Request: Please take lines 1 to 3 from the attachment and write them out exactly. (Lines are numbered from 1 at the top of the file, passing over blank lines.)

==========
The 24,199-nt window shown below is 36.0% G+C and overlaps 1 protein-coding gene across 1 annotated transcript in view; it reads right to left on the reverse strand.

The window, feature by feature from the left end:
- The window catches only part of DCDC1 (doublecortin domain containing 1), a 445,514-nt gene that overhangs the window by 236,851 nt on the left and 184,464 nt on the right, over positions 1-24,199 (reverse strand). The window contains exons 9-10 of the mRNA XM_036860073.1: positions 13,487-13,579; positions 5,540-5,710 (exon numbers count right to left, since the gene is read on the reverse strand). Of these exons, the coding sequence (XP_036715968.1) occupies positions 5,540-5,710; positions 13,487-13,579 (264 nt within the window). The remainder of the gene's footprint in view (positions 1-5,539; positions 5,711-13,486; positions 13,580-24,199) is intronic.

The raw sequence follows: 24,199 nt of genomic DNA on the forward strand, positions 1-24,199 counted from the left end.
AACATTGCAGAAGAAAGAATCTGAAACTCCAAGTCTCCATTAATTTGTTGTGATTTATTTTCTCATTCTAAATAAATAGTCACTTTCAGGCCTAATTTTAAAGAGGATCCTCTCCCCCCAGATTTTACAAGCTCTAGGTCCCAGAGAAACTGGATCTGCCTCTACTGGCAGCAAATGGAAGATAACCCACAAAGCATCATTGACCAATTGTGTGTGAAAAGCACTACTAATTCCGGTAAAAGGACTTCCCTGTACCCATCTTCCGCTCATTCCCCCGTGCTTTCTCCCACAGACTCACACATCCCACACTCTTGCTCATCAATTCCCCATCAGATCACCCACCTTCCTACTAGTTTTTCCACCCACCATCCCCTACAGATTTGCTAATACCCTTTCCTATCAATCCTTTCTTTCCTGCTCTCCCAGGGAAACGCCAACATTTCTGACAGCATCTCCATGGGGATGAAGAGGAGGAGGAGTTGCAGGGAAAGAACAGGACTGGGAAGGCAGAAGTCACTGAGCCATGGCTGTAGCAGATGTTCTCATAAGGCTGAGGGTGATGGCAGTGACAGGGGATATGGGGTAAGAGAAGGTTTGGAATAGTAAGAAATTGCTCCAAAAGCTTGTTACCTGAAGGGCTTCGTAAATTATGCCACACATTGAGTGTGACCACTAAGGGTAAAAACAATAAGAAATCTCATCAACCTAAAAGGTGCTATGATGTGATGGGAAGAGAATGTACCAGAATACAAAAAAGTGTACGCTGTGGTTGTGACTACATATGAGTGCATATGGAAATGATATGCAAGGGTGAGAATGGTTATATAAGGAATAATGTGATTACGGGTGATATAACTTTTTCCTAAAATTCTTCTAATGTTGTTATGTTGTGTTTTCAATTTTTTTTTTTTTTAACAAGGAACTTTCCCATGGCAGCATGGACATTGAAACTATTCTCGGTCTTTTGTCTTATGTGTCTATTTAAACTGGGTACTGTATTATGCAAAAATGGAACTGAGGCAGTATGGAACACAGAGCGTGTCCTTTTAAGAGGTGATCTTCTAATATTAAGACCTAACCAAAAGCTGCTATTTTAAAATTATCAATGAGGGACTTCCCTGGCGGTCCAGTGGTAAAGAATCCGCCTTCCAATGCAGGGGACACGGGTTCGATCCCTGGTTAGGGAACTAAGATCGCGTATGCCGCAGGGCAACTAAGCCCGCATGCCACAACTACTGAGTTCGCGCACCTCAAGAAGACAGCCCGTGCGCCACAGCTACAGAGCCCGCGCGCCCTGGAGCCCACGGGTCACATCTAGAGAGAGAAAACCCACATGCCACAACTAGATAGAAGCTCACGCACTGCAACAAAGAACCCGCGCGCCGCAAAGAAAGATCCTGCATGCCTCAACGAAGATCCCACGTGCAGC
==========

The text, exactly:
The 24,199-nt window shown below is 36.0% G+C and overlaps 1 protein-coding gene across 1 annotated transcript in view; it reads right to left on the reverse strand.

The window, feature by feature from the left end:
- The window catches only part of DCDC1 (doublecortin domain containing 1), a 445,514-nt gene that overhangs the window by 236,851 nt on the left and 184,464 nt on the right, over positions 1-24,199 (reverse strand). The window contains exons 9-10 of the mRNA XM_036860073.1: positions 13,487-13,579; positions 5,540-5,710 (exon numbers count right to left, since the gene is read on the reverse strand). Of these exons, the coding sequence (XP_036715968.1) occupies positions 5,540-5,710; positions 13,487-13,579 (264 nt within the window). The remainder of the gene's footprint in view (positions 1-5,539; positions 5,711-13,486; positions 13,580-24,199) is intronic.